10 Creepy Radio Transmissions

3

Numbers stations are shortwave radio stations that have dumfounded listeners for years. These mysterious stations are broadcasted worldwide and transmit seemingly random codes, phrases and other messages that can;t be decoded by untrained listeners. They can appear out of nowhere and disappear just as quickly. Confusion about their purpose has led many to believe that they’re related to intelligence agencies. Read about these 10 and judge for yourself.

10. The E9 Magnetic Fields Station

spystations1

Each transmission from this station began with a rendition of composer Jean Michel Jarre’s “Overture Apregiator.” From there the statement “Forty Four D” was repeated twice, followed by the statement “Again, Again.” Each transmission then ended with a repeat of the same song. Both of the statements were spoken in Arabic. Though this station is now inactive, a lot of fabulous folk lore still surrounds it. Many believe that the origin of the station was an Algerian Intelligence organization.

9. The Backwards Music Station, aka Whalesong

spystations2

The Backwards Music Station has been picked up by international short-wave listeners for decades. Ironically, it doesn’t actually play backwards music, nor does it play whale songs. However, typical reports from listeners have likened the sounds to whale mating calls or records played backwards. No one knows for sure who’s responsible for the station, but there are a few working theories.

Some believe that the radio signals originate from U.S. naval bases on the southern coast. This is because the frequencies are similar to naval frequencies, and some reports have speculated that the station is in Virginia Beach, Jacksonville or Florida. Others believe that the radio signals originate from England, where the frequency strength is relatively strong. The third theory is that the Whalesong signals are actually transnational communications that employ LINCOMPEX. LINCOMPEX is a unique form of signal communications employed by both defense and commercial industries. Regardless of the origins you can have a listen here.

8. Atención Cuban Station

spystations3

Following the Cold War it was easy to access this station, where the automated voice of a woman speaks in Spanish. The woman keeps repeating the same list of Spanish numbers over and over in a monotonous tone before eventually switching to a new list. It’s known as “Atencion” because every transmission begins with the Spanish word “¡Atención!” Many believe that the station is Cuban in origin, because on multiple occasions Radio Havana audio sounds would be mixed in with the number repetitions. This supports the idea that Atencion is a spy station used by the Cuban government, possibly for communication between Cuban spies living in the U.S. as refugees and their Cuban counterparts. This station is still working today and can be listened to here.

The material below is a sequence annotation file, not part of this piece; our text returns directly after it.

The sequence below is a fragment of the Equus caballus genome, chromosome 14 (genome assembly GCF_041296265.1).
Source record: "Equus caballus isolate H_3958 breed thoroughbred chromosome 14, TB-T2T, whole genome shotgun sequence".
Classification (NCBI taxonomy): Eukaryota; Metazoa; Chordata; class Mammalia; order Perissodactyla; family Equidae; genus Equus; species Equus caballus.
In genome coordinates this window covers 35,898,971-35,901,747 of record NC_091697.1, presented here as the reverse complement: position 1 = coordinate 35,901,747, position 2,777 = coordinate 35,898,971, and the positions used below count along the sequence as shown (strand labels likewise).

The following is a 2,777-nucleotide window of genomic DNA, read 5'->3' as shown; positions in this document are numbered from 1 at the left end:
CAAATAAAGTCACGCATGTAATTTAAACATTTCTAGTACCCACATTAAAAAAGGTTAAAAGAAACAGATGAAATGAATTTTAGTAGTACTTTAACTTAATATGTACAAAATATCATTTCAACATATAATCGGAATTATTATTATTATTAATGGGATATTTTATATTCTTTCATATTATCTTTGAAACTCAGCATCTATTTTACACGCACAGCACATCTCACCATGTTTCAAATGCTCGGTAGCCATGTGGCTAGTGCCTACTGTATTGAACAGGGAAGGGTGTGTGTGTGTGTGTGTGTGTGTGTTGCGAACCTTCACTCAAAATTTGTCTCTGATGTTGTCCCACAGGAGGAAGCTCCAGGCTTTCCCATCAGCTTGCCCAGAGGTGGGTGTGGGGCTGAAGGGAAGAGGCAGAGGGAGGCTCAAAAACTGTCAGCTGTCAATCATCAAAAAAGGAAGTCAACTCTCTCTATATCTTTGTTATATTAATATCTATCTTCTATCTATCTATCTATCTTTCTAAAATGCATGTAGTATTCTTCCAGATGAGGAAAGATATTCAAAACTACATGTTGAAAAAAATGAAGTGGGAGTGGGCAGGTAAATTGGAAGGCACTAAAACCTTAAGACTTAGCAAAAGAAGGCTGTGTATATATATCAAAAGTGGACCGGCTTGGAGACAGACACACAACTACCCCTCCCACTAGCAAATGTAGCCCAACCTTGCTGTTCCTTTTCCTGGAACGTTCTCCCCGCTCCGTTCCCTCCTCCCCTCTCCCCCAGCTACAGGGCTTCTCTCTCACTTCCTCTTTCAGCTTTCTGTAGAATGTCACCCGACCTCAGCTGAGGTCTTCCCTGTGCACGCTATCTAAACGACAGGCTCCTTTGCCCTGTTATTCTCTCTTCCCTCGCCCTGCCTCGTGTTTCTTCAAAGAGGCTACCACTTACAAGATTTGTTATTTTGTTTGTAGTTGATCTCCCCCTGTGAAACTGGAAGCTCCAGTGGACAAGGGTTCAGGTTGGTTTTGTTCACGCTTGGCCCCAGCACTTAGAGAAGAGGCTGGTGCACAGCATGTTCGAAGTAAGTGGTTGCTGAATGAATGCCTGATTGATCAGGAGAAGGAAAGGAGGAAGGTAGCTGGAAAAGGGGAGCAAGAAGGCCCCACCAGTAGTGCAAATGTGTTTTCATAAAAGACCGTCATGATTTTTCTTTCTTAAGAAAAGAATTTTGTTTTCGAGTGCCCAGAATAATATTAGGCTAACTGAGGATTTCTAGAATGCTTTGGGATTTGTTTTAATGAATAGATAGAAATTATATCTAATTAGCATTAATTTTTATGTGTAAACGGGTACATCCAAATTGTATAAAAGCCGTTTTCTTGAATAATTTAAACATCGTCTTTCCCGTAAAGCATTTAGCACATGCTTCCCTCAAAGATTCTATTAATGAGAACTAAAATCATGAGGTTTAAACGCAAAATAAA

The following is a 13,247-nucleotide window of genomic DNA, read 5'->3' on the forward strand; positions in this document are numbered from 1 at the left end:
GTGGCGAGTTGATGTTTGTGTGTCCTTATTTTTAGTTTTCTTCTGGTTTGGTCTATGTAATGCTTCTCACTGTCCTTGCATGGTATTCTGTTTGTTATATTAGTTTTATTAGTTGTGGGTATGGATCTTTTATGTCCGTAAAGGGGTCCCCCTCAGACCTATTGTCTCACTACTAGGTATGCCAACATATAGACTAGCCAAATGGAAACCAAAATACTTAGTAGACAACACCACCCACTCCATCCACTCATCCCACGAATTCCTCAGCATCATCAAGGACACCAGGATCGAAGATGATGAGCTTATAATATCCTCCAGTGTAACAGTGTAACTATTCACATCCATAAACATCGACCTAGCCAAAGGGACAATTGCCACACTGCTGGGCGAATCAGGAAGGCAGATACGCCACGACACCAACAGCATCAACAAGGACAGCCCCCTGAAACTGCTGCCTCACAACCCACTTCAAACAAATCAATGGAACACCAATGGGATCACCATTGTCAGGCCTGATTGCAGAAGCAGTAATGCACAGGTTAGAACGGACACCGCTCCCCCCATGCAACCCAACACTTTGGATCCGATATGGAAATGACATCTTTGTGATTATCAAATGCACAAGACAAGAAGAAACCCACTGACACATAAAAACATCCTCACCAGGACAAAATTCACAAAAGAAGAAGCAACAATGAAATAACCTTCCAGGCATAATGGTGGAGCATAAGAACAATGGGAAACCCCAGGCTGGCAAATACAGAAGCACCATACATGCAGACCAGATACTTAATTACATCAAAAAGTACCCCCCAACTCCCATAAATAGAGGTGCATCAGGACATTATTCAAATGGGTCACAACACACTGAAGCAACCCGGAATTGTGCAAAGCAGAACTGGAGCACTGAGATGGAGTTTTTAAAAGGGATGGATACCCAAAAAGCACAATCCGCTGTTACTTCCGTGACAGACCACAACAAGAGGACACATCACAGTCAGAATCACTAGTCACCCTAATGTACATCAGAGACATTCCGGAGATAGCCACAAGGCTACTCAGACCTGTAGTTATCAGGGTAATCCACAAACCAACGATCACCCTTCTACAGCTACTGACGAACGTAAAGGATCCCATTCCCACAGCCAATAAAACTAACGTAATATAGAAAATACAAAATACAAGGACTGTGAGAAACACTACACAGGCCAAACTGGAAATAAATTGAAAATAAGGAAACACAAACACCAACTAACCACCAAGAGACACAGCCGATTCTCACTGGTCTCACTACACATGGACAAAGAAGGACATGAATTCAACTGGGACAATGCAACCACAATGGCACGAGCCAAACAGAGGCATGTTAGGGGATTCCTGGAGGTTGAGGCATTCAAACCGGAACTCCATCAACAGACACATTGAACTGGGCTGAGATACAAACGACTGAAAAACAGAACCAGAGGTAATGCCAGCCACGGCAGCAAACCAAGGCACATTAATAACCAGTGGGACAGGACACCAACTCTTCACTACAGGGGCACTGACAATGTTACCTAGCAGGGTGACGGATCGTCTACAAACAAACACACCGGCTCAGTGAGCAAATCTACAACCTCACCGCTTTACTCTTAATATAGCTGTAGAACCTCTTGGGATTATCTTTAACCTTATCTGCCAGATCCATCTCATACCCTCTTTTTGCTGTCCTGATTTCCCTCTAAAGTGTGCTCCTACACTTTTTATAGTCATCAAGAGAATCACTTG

7. The Lincolnshire Poacher Station

spystations4

From the 1970s until 2008, the Lincolnshire Poacher station was one of the most consistent stations discovered. The namesake of this radio station is an English folk song that plays as a signal interval. The song is followed by a ten-minute call signal. The creepy rendition of the folk song and the subsequent call signal are produced by an electronic female voice with a British accent. The prevailing view is that this station was operated by the British Secret Intelligence Service and broadcasted from a Royal Air Force base in Cyprus. Considered one of the last true Cold War relics, the station went off-air without warning in 2008. The station’s message system was so complicated that for almost 40 years it sent out messages that could be divided into 200 separate groups, and each group was replayed daily. Take a listen here.

6. Yosemite Sam Station

spystations5


This station has only been in operation since the early 2000s. Each broadcast starts and ends with repeated recordings of cartoon character Yosemite Sam saying “Varmint, I’m a-going to b-b-b-bloooow yah t’smithereens!” Like clockwork, the Yosemite Sam station starts every seven seconds following the top of the hour. The transmission is then followed by a data burst that is repeated in ascending order over four different frequencies, and 10 seconds go by before the repeat of the transmission. The complete process takes around two minutes. The purpose and origin of the station are unknown, but you can listen to it here.

5. U.S. State Department KKN50

spystations6